I use Windows 10 for work, as long as you learn how to disable the annoying parts (telemetry and forced updates) it is quite a good OS. Looking forward to test Windows 11 in a VM (no way I will install it on a production machine for at least a few months after the release.
Well to be fair, to me Windows is just a game launcher anyway so I don’t care much.
As a techie, I am well-aware of the lifecycles of all software, OS-es included, and I know we have to upgrade periodically or else we’ll be left in the dust to deal with a half-broken piece of software.
But you do get tired of it. Once things stabilize a little more in my life I’ll definitely make it a task to learn modern Linux desktop environments and window managers properly – including how to play most Windows games under Linux – and will leave Windows behind forever.
It’s just too much churn and the OS never was more than a toy anyway, at least to me and most people I knew.
It is definitely NOT a point-and-click interface like gnome, kde, etc. but for those that are already used to keyboard navigation, it was quite nice. The only challenge that I really found was knowing the true name for some of the programs I wanted to run. Since you don’t have a “start menu” or anything of the sort, you really have to know the name of the Linux command to run your program. For some programs like Firefox, Chrome, etc., this is not a big deal but there are others that took me a while to actually figure out.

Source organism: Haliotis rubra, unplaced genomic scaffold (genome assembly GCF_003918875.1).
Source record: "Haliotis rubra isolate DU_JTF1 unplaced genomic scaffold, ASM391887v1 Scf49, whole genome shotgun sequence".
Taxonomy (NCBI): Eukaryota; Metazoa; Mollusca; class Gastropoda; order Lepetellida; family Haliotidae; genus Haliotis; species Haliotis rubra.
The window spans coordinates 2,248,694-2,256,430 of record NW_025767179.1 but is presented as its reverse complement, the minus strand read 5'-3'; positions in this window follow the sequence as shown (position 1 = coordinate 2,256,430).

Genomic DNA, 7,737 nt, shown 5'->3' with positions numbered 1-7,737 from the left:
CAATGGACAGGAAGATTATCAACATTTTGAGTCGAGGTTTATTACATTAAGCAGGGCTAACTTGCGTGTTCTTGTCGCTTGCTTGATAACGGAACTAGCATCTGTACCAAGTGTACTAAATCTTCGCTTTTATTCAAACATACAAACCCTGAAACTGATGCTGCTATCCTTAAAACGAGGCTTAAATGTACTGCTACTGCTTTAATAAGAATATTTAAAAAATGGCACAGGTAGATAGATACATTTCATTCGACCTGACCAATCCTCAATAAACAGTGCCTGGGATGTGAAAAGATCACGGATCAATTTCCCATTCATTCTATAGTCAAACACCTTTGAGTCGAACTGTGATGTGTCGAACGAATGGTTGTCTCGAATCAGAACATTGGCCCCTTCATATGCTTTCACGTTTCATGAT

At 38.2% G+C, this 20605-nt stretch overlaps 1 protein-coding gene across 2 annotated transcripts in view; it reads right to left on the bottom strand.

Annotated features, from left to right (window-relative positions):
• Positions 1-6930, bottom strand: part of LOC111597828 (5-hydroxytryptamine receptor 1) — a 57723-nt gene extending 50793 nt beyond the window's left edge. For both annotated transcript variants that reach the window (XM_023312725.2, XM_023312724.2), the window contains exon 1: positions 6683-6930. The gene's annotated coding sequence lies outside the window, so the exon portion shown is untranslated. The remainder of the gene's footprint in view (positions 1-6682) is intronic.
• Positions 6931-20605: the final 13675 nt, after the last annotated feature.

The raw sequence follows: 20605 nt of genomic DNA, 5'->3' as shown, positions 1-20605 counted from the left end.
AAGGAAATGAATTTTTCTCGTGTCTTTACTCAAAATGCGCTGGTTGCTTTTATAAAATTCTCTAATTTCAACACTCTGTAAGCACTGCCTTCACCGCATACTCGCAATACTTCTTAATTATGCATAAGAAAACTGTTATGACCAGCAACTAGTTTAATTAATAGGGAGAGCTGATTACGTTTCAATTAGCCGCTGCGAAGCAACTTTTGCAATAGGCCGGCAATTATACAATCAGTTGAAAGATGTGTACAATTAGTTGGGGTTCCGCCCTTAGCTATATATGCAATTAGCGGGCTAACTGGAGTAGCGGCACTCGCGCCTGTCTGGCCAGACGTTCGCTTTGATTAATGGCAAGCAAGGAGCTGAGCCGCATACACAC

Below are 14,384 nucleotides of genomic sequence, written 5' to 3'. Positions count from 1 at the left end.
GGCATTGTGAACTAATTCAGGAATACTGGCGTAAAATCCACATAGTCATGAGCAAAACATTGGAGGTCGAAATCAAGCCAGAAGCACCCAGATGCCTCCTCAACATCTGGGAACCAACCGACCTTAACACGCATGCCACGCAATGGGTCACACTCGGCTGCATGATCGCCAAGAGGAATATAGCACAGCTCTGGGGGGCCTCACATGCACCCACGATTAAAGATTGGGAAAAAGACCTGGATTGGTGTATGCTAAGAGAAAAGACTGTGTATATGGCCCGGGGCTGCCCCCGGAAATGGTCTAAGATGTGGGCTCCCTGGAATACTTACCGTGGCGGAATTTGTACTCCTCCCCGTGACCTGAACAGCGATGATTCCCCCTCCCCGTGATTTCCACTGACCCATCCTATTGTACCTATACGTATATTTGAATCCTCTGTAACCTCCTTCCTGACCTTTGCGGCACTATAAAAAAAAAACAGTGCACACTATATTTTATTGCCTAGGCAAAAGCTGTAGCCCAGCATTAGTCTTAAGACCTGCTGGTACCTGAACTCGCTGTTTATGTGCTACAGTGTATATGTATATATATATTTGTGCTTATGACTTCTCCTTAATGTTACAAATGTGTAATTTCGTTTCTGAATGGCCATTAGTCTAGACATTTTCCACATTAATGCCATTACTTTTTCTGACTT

As far as config changes go, I only made one small change in the config file to use a different “mod” key. By default, i3 uses the “Alt” key and I changed it to use the “Win” key instead. Now there are a LOT of options that you can tweak, and a lot of people do, but I just never went down that road.
To make it easier for me, I installed i3 on top of the existing Ubuntu desktop. Then at login, you can choose which “desktop” you want to use: stick with Ubuntu’s default or select i3. That way you can switch back and forth if you want to. I found this easy so when I needed to jump into things like the Settings app (which kind of requires the rest of gnome), I could just logout from i3 and then log back in using the standard Ubuntu desktop.
I don’t mind tinkering, with one condition – I want to have one brainless and JustWorks™ desktop environment + window manager combo which I can come back to at any time if I get tired of tinkering.
I admit I didn’t remember this detail that you shared:
But now that I did it makes sense, plus I remembered doing something very similar long time ago, so that’s giving me a peace of mind that I can screw around and do the famous “Linux rices” and if/when I get fed up I can just re-auth the user and go to XFCE. Very helpful, thanks!
I agree that this will likely be off-putting at first but meh – I plan to make Linux a long-term, if not lifetime, home for my computing so I am sure in just a few weeks I’ll get used to all the specifics.